Instead of being a relief, the merger between the PRR and the NYC only excarberated the financial issues of the two companies, and with the ICC still stubbornly denying any attempt at cost-cutting, the Penn Central quickly fell into the oblivion of unprofitability, losing up to one milion dollars per day in early 1970s. Attempts to attract investors or even to obtain loans were futile, with the upper management having to resort to several tricks, including outright pubblicly lying about the status of the finaces of the troubled company, to make the situation look less dire than what was in reality.


The commencment of high-speed electrified Metroliner services on the North-East Corridor, between New York and Washington D.C. was also a pressing issue for the Penn Central, as the long-awaited start of regular service had been delayed several times, hampered by the trains’ unreliability. The Penn Central quickly became synonymous with decaying infrastructure, lacklustre maintainance and an unreliable overall service, further driving away passengers and freights from the railroad.


In 1970, Penn Central had a deficit of 325 milion dollars (equivalent to 2.17 billion dollars today), a third of wich was caused by the company’s many passenger services, wich had a near-zero ridership. Later that year, the stuggling company officially informed the US Government of it’s impending doom.

On the 21st of June 1970, Penn Central offically declared bankruptcy, being the largest company ever to do so in the world at the time.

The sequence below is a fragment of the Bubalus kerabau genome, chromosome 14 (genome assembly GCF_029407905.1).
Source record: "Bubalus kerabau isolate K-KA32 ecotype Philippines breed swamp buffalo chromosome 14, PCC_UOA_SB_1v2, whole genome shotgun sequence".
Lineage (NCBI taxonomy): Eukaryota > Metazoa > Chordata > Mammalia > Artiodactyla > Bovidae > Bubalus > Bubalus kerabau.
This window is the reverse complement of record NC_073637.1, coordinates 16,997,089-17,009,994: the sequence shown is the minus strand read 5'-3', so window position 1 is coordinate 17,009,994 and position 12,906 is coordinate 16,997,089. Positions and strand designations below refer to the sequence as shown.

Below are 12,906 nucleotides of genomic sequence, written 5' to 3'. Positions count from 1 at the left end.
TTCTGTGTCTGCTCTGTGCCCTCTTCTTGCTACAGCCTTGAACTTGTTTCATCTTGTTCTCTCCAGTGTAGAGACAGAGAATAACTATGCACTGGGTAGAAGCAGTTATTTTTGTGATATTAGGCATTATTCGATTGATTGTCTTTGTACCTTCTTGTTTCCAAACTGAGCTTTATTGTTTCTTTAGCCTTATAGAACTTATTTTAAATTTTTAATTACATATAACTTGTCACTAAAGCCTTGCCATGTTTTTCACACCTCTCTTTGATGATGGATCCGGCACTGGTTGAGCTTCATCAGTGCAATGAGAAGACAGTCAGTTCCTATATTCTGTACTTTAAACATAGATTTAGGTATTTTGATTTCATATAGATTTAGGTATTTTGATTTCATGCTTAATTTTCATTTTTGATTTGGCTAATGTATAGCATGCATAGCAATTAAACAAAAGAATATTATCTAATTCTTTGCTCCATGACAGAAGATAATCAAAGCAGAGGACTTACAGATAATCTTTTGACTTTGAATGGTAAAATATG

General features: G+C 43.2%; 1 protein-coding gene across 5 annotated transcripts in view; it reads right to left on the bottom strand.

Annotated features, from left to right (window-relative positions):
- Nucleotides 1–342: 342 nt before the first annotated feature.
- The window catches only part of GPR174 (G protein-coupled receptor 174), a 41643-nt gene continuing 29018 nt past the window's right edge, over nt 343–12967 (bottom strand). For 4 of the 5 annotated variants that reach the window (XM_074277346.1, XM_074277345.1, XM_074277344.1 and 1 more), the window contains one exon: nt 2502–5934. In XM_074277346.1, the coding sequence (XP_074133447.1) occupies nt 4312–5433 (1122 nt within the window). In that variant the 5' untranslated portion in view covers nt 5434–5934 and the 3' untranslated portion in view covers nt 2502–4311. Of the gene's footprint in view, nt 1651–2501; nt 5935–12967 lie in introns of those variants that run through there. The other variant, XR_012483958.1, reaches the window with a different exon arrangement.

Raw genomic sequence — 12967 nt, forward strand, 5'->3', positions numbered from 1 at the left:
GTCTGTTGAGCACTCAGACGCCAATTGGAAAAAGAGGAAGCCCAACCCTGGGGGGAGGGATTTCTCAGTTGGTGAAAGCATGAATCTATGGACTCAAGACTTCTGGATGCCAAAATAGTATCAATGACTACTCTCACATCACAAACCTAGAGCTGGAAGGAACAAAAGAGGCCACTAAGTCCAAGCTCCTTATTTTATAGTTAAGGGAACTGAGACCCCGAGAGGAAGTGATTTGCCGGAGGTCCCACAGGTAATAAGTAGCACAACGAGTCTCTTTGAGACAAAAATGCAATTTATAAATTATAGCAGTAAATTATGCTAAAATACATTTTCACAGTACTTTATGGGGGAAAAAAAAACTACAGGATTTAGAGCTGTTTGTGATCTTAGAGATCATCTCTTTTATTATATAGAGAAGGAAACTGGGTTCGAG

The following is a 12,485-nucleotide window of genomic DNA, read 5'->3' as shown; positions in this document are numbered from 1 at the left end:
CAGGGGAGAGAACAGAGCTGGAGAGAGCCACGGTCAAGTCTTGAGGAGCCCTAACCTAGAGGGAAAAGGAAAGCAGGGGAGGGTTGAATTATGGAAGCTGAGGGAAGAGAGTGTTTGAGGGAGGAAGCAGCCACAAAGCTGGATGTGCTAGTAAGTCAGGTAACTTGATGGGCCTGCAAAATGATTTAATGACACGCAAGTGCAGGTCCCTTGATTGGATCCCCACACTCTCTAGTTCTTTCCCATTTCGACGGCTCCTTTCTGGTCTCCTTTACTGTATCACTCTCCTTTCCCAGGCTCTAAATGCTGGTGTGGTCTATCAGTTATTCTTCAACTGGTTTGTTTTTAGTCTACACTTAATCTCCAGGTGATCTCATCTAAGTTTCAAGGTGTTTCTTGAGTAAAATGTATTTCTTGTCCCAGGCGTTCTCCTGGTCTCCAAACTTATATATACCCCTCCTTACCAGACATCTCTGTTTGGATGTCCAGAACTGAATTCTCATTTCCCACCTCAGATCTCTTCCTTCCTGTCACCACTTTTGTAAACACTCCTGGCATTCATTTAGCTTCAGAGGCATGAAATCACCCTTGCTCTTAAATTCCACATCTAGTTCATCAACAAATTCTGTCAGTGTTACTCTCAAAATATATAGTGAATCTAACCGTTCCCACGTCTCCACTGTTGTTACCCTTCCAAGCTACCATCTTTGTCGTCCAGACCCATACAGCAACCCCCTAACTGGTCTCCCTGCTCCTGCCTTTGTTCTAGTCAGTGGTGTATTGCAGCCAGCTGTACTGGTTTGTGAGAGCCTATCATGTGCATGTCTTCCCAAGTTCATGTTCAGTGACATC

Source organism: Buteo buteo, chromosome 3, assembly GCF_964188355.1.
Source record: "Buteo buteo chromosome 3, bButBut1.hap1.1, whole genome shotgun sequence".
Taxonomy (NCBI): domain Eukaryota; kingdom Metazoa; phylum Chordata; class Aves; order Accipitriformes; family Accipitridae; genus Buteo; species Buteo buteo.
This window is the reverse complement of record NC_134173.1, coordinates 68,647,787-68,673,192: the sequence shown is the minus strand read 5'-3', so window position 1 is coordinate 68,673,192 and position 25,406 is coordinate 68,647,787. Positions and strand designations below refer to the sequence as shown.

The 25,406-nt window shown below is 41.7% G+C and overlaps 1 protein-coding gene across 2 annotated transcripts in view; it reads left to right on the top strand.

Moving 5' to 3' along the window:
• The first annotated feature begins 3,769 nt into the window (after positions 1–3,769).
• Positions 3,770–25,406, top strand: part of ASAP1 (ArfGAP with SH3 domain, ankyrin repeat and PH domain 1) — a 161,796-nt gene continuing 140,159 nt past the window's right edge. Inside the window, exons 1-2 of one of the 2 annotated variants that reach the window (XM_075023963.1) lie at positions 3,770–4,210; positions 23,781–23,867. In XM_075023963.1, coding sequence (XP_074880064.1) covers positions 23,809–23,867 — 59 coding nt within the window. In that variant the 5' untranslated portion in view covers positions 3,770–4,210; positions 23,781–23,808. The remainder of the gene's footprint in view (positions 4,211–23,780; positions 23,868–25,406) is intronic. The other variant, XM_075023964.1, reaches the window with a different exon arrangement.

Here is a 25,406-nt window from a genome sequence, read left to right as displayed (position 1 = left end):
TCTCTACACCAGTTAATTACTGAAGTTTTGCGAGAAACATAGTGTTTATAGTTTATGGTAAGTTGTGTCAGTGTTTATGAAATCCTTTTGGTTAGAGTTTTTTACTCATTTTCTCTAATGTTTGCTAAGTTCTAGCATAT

To rescure railroad operations in the North-East, the US Government stepped in, with Amtrak, the National Passenger Railroad Corporation, taking over Penn Central’s (and many others) long and medium-distance passenger services on the 1st of May 1971. The remaining assets of Penn Central, such as lines, freight trains and commuter services (later eventually transferred to their respective states’ transportation agencies), were transferred in 1976 to the specially-formed Conrail company, a pubblicly-owned company (made to the likes of Amtrak) formed to prevent railroad services in the northeastern united states from an all too probable collapse.


After the collapse of Penn Central, trough de-regulation laws the ICC was stripped of it’s powerful authority over railroad companies, with Conrail being able to enact the much needed rationalization in infastructure and cost-cutting the Penn Central was unable to make. Conrail, initially subsidized by the federal government, became profitable in the late 1980s, and in the end was privatized and split up between CSX transportation and the Norfolk Southern Railroad, wich still own the vast majority of ex-Penn Central lines and trackage to this day.



Electric Multiple Units